Proposal for dog shelter on hold

A Brownstown woman wants to move forward on building a county dog shelter.

Debbie Hackman asked the three-member Jackson County Board of Commissioners if it would OK allowing for construction of the low-kill shelter next to the jail in Brownstown.

She also asked for approval to create a fund with the Community Foundation of Jackson County to accept donations to help cover the $200,000 cost of the 5,922-square-foot block building, which would house up to 200 dogs. The fund would allow anyone to make tax-deductible donations to the project.

After discussion on how neighbors of the proposed shelter would be affected, commissioners on Tuesday told Hackman she first needs an OK from the Jackson County Plan Commission.

Commissioner Matt Reedy said if that nine-member board gives the project the go-ahead, then the commissioners will readdress the issue.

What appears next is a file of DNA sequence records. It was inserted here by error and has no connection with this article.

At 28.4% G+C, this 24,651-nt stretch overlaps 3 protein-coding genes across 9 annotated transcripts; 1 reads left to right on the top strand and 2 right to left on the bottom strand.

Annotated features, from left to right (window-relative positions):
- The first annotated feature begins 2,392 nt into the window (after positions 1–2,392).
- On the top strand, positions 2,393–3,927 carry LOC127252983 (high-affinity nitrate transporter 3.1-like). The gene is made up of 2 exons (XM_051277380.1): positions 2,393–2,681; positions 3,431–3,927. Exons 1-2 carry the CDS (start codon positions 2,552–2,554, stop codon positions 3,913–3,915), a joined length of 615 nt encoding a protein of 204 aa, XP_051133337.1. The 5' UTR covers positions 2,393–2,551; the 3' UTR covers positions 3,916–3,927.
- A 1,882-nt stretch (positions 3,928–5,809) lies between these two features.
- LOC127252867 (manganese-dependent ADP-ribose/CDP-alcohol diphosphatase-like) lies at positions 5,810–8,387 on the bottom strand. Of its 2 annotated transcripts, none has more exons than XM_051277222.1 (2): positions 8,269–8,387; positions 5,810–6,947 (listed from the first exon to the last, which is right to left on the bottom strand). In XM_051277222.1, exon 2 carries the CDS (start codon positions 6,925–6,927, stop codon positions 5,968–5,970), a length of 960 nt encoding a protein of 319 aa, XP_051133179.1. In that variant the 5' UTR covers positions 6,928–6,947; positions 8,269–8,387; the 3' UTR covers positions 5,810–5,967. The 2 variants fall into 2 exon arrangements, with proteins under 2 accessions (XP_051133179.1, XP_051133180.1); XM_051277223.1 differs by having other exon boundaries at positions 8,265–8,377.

Hackman, director of the county’s solid waste management district, conducted a public meeting this month to obtain input on how to pay for the shelter project. About 15 people attended and brainstormed ideas, including how to obtain corporate funding and how to best outline their plans.

For several years, Hackman and others have worked on the county’s dog issues, creating the blueprints for the building and determining the location. But the project has been in limbo since funding for construction has been available.

Sheriff Michael Carothers said jail inmates would be responsible for the duties of the facility as part of a reward system. There would be an area where inmates would clean and feed animals and a separate area where families could see and adopt dogs.

Hackman said there is a strong need for the shelter because Red Sky Rescue in Medora, which has taken in homeless and abandoned dogs since 2008, is becoming more difficult for Ruth Riley, the manager, to run. The county has been paying Riley to operate the shelter, and that money could be used to pay for shelter operations. This year, Riley has received about $29,700 from the county.

Since Jan. 1, the county animal control officer has dropped off 157 dogs at Red Sky. That’s not including the number of puppies and strays Riley takes in on her own.